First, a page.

10 May 2023

Police Operation Identify Me is asking the public for the first time to help with the identification of 22 murdered women

The network of police forces worldwide is asking the public to identify bodies of young women found between 1976 and 2019 in Europe.

A campaign called Operation Identify Me has been launched, with police asking for public help to seek information about unidentified women’s bodies. The black notices are usually kept internal through Interpol’s network of police forces around the world, so this marks the first time they have gone public seeking this type of information. 

The bodies were found in the Netherlands, Belgium, and Germany between 1976 and 2019, with an unsolved murder of a woman in Amsterdam around 1999 sparking the outreach by Interpol. Forensic detective Carina Van Leeuwen has been trying to solve the mystery of this murder since joining Amsterdam’s cold case team in 2005. A case of this sort is deemed cold if it is still open and unsolved after three years. Van Leeuwen contacted neighbouring countries Germany and Belgium and learned of many other cold cases where women were murdered. A list of 22 cases combined ( Belgium seven, Germany six, and the Netherlands nine) was cultivated and the Interpol went on to release them to the public, with an easy way to contact them if any information was known.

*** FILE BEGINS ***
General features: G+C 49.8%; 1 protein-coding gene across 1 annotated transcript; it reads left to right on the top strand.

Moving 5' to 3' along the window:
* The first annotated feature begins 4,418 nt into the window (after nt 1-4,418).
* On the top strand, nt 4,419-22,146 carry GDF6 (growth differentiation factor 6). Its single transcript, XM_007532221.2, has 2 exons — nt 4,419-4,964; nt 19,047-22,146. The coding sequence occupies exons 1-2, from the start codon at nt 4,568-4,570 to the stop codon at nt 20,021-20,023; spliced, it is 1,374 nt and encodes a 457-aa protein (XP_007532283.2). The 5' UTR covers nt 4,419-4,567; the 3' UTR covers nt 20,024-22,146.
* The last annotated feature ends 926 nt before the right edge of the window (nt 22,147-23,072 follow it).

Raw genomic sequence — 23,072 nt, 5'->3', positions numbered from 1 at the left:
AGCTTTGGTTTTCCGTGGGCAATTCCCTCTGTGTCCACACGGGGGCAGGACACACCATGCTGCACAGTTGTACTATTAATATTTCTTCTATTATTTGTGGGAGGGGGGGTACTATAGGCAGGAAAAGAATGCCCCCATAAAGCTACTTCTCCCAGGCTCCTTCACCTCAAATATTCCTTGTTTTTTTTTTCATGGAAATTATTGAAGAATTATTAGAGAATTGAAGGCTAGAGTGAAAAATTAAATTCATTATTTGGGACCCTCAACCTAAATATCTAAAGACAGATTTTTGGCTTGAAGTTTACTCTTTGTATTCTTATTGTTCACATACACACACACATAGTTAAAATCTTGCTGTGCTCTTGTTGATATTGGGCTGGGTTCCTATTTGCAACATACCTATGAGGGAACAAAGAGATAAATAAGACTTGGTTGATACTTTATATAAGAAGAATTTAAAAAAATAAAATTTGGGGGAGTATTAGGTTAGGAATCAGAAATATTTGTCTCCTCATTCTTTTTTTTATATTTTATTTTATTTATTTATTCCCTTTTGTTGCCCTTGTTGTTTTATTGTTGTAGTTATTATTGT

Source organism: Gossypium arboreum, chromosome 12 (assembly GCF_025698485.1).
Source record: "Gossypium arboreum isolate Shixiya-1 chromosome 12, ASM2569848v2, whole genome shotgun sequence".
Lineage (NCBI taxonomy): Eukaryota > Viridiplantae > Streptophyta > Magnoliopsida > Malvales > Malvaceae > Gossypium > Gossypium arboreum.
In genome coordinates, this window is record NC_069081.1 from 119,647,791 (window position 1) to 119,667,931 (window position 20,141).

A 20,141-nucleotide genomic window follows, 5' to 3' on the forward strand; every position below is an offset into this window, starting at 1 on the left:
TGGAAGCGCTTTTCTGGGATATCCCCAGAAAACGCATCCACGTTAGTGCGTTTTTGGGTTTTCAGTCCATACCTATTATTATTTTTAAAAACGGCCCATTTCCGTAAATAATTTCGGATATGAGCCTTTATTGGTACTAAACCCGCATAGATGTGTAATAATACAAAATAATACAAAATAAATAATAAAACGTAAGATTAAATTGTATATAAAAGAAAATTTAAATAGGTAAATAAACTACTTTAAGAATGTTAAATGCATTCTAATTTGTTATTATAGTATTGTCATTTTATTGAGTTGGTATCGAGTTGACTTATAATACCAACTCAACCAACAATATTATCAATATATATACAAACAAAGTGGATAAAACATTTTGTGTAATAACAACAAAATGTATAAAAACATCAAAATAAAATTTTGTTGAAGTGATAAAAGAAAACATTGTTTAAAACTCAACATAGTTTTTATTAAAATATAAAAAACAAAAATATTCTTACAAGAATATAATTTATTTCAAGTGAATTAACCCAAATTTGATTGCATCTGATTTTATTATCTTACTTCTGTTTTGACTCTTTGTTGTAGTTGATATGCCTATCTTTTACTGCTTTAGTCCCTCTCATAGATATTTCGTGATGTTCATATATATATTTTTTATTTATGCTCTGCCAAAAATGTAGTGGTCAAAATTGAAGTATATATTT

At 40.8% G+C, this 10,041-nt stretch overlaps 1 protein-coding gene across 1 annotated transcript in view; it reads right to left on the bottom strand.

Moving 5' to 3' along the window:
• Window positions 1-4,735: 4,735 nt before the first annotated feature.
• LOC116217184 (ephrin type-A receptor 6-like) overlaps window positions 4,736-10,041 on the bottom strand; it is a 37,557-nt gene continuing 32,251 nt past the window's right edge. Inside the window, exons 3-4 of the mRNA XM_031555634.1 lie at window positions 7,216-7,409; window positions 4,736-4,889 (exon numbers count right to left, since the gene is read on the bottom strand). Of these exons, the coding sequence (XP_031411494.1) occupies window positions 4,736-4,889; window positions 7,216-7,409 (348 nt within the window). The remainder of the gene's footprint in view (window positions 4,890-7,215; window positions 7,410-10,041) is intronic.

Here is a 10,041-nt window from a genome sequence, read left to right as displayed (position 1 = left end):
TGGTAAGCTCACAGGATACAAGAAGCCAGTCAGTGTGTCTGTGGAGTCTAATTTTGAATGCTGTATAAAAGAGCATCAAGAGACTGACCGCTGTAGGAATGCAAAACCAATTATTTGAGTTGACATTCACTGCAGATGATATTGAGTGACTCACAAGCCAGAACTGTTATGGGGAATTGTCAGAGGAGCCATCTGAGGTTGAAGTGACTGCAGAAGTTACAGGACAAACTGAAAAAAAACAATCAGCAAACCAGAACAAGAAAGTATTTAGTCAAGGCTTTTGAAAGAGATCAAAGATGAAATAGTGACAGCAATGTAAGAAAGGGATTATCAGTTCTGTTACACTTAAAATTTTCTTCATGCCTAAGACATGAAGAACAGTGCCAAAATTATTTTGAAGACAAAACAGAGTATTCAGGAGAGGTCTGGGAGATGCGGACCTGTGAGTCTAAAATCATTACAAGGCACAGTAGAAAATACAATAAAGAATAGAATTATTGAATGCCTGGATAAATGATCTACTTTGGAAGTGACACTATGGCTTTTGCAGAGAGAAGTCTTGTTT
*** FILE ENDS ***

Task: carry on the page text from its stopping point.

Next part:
Most victims were between the ages of 15 and 30 and remain nameless. The full list of names is available on the Interpol website with details that include photographs of clothing, jewellery, and tattoos as well as facial reconstruction sketches. In a video for Operation Identify Me, a plea is made to the family, friends, and loved ones of these victims, saying “Give these women back their identity”. 

Disproportionately gender-based violence frames the push for this European Operation, with Van Leeuwen making the case that by working across borders with wider public awareness, these cold cases can finally come to a close.

One of the Operation Identify Me cases refers to a Belgian woman dubbed ‘The woman with the flower tattoo’. The image shows a black flower tattoo with colour around it and ‘R’Nick’ written next to it. The description reads “She wore a t-shirt (dark blue, purple and light green) with the inscription ‘SPLINTER’ and ‘1990’, dark blue Adidas training trousers with three green stripes and dark walking shoes, size 40, brand ‘DAG’.” She was found lying against a grate in a river in Antwerp in 1992.

Multiple other cases are listed, with Interpol hoping that publicising these black notices with prompt memories. The reason these cases are being brought back is also due to the availability of new technology. In some of the 22 cases, facial reconstruction has been produced with the help of advanced computer software according to the skull. The first of its kind, the promising work being put into giving these women back their identity is providing hope for future schemes to combat violence against women and girls.

  • Writer Ella Chadwick
  • Banner Image Credit Pexels

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